Find the nearest Animals & Wildlife
Our Animals and Wildlife category brings all Coast Radar’s listings related to looking for something to do or a place to visit together where they offer some form of animal or wildlife activity.
Finding the best things to see and do on a day out with your family or friends is easy – simply explore the animal and wildlife links below, hit the jump to my location button or use the search bar to plan your next UK and Ireland activity.
- The Isle of Wight Zoo specialises in the care and conservation of big cats and Madagascan animals. It is situated at Yaverland near the sea and the staff are really friendly and encourage visitors to participate as much as possible. Offering a close encounter with a big cat is a brilliant way to get people to appreciate these gorgeous creatures and have a once in a lifetime experience with tigers or a lemur. The zoo also offers tours which are a big success. The friendly guides help you explore the zoo, stopping off to meet the zoo keepers who introduce you to their animals. These are the people who will be able to tell you how much poo tigers do and what the monkeys like for breakfast. An average time schedule for the zoo is like this10:30am – Meet the Monkeys 11:00am – Big Cat Tour 11.30am – Zoolittle Farm 12:30pm – Lemur Feeding 1:30pm to 2.30pm – Animal Encounters Drop-In Session in Zoo at Home 2:00pm – Porcupine Feeding 2.30pm – Big Cat Feeding 3:30pm – Monkey Feeding 4:00pm – Tiger Sanctuary 4:30pm – Big Cat Feeding 5:00pm – Animal Encounters Drop-In Session in Zoo at HomeWell worth a visit and the kids will love it! They are open seven days a week including bank holidays from 10am staying open a bit later in the Summer months! Check the website for any closures due to adverse weather!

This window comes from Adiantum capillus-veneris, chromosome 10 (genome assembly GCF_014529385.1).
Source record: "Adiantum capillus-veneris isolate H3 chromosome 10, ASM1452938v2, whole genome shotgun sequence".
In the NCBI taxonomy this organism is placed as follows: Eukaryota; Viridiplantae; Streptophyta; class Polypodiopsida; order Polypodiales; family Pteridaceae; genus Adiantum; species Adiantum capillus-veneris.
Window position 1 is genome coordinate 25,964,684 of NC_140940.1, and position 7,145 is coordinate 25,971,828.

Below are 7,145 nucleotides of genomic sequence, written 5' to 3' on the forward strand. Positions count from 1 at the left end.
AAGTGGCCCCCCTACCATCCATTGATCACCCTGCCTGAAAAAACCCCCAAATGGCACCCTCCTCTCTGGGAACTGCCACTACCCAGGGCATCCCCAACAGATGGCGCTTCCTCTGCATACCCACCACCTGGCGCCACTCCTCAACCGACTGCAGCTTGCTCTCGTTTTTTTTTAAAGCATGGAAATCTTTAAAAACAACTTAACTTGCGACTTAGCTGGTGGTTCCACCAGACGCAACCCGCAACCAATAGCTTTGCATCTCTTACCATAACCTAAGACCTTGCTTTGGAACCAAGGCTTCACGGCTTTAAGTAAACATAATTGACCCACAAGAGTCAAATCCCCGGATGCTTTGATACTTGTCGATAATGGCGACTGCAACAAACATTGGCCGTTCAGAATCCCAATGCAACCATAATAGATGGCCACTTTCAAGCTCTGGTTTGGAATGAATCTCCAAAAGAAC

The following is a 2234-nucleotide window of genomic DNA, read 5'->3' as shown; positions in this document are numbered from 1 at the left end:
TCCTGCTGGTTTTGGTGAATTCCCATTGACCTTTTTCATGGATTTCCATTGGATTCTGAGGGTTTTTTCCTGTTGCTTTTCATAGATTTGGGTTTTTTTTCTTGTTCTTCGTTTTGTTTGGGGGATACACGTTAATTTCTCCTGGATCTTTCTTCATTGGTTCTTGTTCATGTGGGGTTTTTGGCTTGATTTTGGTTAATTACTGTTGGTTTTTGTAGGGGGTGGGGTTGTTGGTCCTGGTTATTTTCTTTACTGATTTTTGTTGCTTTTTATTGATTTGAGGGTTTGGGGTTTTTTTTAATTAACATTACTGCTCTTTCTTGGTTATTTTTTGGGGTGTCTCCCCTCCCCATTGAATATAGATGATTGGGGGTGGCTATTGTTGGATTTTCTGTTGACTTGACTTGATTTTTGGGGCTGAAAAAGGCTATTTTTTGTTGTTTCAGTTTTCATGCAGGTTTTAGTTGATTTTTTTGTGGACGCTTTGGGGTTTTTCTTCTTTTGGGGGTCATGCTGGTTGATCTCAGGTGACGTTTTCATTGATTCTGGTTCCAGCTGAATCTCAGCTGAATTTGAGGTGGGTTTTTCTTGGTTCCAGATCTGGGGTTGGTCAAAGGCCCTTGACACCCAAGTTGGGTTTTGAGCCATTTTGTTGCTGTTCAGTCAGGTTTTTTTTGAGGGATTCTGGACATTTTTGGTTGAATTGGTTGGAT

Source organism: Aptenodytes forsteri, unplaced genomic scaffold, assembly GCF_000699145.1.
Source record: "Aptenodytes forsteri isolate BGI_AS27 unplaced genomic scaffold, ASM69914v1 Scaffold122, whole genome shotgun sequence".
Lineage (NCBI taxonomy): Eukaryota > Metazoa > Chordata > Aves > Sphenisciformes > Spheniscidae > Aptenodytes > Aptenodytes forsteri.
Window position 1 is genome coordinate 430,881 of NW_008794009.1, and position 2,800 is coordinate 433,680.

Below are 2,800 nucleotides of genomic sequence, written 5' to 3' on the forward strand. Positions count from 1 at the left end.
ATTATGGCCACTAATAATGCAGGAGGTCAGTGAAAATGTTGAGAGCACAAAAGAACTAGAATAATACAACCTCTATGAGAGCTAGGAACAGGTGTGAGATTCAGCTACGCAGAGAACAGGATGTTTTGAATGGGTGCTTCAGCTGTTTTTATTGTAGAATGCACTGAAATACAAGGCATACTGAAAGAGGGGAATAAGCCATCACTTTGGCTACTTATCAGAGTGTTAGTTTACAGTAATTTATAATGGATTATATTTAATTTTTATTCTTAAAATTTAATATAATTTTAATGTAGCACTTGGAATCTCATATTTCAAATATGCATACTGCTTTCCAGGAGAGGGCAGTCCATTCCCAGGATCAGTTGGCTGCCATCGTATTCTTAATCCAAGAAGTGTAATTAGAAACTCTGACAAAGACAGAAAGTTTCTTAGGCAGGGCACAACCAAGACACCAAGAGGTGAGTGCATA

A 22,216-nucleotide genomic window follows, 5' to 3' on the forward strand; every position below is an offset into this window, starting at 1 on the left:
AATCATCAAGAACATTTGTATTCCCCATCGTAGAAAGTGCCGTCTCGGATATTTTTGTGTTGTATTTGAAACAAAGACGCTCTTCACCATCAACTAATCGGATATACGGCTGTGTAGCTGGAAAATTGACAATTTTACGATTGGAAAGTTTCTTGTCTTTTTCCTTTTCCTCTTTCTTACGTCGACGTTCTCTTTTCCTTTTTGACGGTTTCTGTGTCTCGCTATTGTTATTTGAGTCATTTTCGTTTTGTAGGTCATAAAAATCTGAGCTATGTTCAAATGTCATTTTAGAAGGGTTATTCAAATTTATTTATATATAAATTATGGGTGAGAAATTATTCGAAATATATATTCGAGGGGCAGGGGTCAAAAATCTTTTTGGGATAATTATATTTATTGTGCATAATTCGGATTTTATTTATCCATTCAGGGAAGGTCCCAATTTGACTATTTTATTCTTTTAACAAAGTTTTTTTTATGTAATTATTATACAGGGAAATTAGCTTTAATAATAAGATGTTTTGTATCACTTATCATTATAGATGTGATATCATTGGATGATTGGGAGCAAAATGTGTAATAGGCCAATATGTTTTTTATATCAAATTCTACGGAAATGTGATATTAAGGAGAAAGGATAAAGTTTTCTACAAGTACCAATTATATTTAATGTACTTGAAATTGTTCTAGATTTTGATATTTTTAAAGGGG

- Langstone is a small village on a road which leads from Havant to Hayling Island. The village High Street is designated as a Conservation Area, while the coastal path leading eastwards from the village is both part of Hampshire County Council’s Solent Way and Wayfarers Walk. Langstone Harbour includes a RSPB reserve that occupies one third of the Harbour – a muddy estuary that attracts large numbers of birds all year round. Terns, gulls and wading birds descend to breed on the islands in spring and summer, while thousands of waders and brent geese migrate from the Arctic to feed and roost in safety here. Langstone Harbour tidal estuary and consists mostly of intertidal mud but includes five small islands composed of salt marsh and shingle ridges.
- The magical marine world of Great Yarmouth SEA LIFE Centre will introduce you to many beautiful and fascinating creatures of the deep. Prepare for astonishing close views of everything from humble starfish to mighty sharks and giant sea turtles, all in displays which carefully recreate their natural habitats. Explore a rich variety of underwater environments, from rugged coastline to tropical coral, reefs, from the sandy shallows to the dark depths of the ocean. At every step there are different amazing creatures to find, to watch and to learn about.